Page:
On March 27, Professor Neal Anderson presented the Pizza & Prof lecture “Physics, Imagination, and the Future of Information Technology.”
Anderson is a professor of electrical and computer engineering, as well as a Terrance Murray Commonwealth Honors College Professor. As part of his Terrance Murray Professorship, Anderson is working on new ways to deliver the Honors Thesis to students studying the STEM disciplines.
While presenting a discussion on information technology that was accessible to students of all majors, Anderson joked that "there are zero equations" during his lecture. He went on to discuss the history and progression of computer technology, the challenges that threaten its progress today, and possible approaches for the future.
Anderson provided a brief historical outline of modern computing, including the vacuum tube computers of the 1940s and 1950s, as well as the introductions of the first transistors, first microprocessors, and first personal computers later in the 20th century. For years, computer technology was becoming smaller, cheaper, faster, and more energy efficient as it evolved. But today, that progress is beginning to reach its physical limits.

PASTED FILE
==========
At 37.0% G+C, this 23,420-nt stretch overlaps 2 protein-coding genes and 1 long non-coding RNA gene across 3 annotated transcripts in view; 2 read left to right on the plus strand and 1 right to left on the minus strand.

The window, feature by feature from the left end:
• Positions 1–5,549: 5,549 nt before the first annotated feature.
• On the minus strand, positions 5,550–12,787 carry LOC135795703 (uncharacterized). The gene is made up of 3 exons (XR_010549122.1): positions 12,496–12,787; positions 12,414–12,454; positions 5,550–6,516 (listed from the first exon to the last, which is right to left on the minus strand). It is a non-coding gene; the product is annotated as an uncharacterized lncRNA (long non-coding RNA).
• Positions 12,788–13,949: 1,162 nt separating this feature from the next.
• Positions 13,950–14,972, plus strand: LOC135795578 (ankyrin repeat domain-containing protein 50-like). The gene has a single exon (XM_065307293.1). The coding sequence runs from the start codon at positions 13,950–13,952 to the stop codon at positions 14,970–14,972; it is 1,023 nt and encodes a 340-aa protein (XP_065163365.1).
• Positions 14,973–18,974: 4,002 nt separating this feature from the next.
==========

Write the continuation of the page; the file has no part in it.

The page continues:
So what might the future look like?
“I don’t know,” Anderson said. “But that’s part of the point—it’s unknowable.”
It can be said that the future will look much different than the present. Anderson presented a few unconventional and alternative approaches in the information technology field but stressed that at this point in time, there is no clear pathway. Among other things, future solutions will require the un-learning of the old ways, and plenty of imagination going forward.